Cosmologists have wielded every tool at their disposal to measure exactly how fast the universe is expanding, a rate known as the Hubble constant. But these measurements have returned contradictory results.
The conflicting measurements have vexed astrophysicists and inspired rampant speculation as to whether unknown physical processes might be causing the discrepancy. Maybe dark matter particles are interacting strongly with the regular matter of planets, stars, and galaxies? Or perhaps an exotic particle not yet detected, such as the so-called sterile neutrino, might be playing a role. The possibilities are as boundless as the imaginations of theoretical physicists.
Yet a new study by John Peacock, a cosmologist at the University of Edinburgh and a leading figure in the cosmology community, takes a profoundly more conservative view of the conflict. Along with his co-author, José Luis Bernal, a graduate student at the University of Barcelona, he argues that it’s possible there’s no tension in the measurements after all. Just one gremlin in one telescope’s instrument, for example, or one underestimated error, is all it takes to explain the gap between the Hubble values. “When you make these measurements, you account for everything that you know of, but of course there could be things we don’t know of. Their paper formalizes this in a mathematical way,” said Wendy Freedman, an astronomer at the University of Chicago.
Freedman is a pioneer in measuring the Hubble constant with Cepheid stars, which all shine with the same intrinsic brightness. Determine how bright such stars are, and you can precisely calculate the distance to nearby galaxies that have these stars. Measure how fast these galaxies are moving away from us, and the Hubble constant follows. This method can be extended to the more-distant universe by climbing the “cosmic distance ladder”—using the brightness of Cepheids to calibrate the brightness of supernovas that can be seen from billions of light-years away.
All of these measurements have uncertainties, of course. Each research group first makes raw measurements, then attempts to account for the vagaries of individual telescopes, astrophysical unknowns, and countless other sources of uncertainty that can keep night-owl astronomers up all day. Then all the individual published studies get combined into a single number for the expansion rate, along with a measurement of how uncertain this number is.
In the new work, Peacock argues that unknown errors can creep in at any stage of these calculations, and in ways that are far from obvious to the astronomers working on them. He and Bernal provide a meta-analysis of the disparate measurements with a “Bayesian” statistical approach. It separates measurements into separate classes that are independent from one another—meaning that they don’t use the same telescope or have the same implicit assumptions. It can also be easily updated when new measurements come out. “There’s a clear need—which you would’ve thought statisticians would’ve provided years ago—for how you combine measurements in such a way that you’re not likely to lose your shirt if you start betting on the resulting error bars,” said Peacock. He and Bernal then consider the possibility of underestimated errors and biases that could systematically shift a measured expansion rate up or down. “It’s kind of the opposite of the normal legal process: All measurements are guilty until proven innocent,” he said. Take these unknown unknowns into account, and the Hubble discrepancy melts away.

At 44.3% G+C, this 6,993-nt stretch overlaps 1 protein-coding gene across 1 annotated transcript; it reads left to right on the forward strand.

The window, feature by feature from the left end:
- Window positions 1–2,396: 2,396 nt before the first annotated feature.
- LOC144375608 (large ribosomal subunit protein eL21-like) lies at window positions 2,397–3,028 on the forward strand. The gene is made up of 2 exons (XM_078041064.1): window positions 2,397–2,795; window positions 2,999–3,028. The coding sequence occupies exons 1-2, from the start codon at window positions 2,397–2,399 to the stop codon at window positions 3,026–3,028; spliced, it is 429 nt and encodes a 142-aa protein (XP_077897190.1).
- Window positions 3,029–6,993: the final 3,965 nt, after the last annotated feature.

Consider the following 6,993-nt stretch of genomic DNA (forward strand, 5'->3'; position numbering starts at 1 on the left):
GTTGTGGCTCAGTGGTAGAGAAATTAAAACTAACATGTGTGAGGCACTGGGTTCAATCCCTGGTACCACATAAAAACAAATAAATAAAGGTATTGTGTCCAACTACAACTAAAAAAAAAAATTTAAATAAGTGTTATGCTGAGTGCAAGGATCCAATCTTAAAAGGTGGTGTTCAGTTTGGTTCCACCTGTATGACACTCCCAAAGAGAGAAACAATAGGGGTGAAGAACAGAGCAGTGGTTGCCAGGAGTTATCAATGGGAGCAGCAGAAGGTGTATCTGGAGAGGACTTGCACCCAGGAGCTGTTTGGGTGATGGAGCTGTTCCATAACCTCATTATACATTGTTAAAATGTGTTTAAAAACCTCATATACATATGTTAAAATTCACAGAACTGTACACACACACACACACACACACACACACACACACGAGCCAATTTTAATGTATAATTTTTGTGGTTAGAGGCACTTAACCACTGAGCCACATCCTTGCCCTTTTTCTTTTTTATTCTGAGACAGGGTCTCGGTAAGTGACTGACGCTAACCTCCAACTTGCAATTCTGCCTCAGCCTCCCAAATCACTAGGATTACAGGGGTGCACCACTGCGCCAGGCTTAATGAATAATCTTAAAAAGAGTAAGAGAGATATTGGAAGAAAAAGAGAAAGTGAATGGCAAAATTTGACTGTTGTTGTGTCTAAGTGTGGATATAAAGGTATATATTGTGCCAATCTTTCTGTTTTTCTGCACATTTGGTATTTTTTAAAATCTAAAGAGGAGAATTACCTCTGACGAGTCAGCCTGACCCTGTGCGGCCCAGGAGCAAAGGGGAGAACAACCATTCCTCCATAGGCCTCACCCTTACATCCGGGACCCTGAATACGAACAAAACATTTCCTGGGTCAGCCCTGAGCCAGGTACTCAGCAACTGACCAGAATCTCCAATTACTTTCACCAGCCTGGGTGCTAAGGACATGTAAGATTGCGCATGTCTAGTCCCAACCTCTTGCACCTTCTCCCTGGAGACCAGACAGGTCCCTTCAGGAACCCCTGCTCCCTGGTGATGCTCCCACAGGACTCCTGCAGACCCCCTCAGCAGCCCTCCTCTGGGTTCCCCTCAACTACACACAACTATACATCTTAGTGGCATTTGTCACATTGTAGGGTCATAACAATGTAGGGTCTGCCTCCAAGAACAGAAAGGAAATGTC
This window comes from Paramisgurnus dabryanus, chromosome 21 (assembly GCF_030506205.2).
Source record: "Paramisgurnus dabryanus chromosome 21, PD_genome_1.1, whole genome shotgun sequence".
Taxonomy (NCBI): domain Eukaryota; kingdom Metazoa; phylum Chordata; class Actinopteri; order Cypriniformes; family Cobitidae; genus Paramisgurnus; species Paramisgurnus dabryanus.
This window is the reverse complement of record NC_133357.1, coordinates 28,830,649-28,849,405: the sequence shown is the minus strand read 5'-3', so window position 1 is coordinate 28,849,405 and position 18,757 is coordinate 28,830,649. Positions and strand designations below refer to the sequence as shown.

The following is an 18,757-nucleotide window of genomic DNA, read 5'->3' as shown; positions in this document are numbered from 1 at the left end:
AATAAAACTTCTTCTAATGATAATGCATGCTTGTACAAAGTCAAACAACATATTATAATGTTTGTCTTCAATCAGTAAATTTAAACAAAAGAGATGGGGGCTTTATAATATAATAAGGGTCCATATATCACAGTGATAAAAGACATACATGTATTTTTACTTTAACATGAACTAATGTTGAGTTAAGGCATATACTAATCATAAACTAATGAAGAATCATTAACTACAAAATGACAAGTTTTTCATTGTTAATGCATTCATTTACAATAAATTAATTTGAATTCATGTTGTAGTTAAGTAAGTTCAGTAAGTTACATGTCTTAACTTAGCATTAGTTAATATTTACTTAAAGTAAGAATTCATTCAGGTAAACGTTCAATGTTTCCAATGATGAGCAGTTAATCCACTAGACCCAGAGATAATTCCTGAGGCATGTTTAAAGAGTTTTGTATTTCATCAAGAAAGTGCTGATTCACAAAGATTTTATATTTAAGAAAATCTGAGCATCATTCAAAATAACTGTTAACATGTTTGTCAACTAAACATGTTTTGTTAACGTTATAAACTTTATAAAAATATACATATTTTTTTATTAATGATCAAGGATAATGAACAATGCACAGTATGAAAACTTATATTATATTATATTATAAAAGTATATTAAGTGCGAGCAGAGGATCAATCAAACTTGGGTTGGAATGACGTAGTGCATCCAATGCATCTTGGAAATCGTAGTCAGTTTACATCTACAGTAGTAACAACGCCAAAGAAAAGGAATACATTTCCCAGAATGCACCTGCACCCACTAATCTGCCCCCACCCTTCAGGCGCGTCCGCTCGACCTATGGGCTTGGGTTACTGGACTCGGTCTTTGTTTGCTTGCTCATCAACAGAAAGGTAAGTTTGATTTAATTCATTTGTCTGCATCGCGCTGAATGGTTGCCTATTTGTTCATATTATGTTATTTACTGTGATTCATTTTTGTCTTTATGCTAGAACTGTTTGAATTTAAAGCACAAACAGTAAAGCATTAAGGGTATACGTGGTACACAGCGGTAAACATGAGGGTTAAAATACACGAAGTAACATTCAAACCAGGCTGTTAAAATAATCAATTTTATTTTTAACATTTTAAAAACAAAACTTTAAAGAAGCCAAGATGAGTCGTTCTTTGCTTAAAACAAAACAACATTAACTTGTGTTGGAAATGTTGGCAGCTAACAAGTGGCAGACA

Other researchers agree that such mundane factors could be at work, and that the excitement over the Hubble constant is driven in part by a hunger to find something new in the universe. “I have a very bad feeling that we are somehow stuck with a cosmological model that works but that we cannot either understand or explain from first principles, and then there is a lot of frustration,” said Andrea Macciò, an astrophysicist at New York University, Abu Dhabi. “This pushes people to jump onto any possibility for new physics, no matter how thin the evidence is.”
Meanwhile, researchers continue to improve their measurements of the Hubble constant. In a paper appearing today on the scientific preprint site arxiv.org, researchers used measurements of 1.7 billion stars taken by the European Space Agency’s Gaia satellite to more precisely calibrate the distance to nearby Cepheid stars. They then climbed the cosmic distance ladder to recalculate the value of the Hubble constant. With the new data, the disagreement between the two Hubble measurements has grown even worse; the researchers estimate that there’s less than a 0.01 percent possibility that the discrepancy is due to chance. A simple fix would be welcome, but don’t count on it coming anytime soon.
Lead image: The Cepheid variable star RS Puppis as seen by the Hubble Space Telescope. These types of stars are used along with supernovas to measure the expansion rate of the universe. Credit: Hubble Space Telescope
Reprinted with permission from Quanta Magazine's Abstractions blog.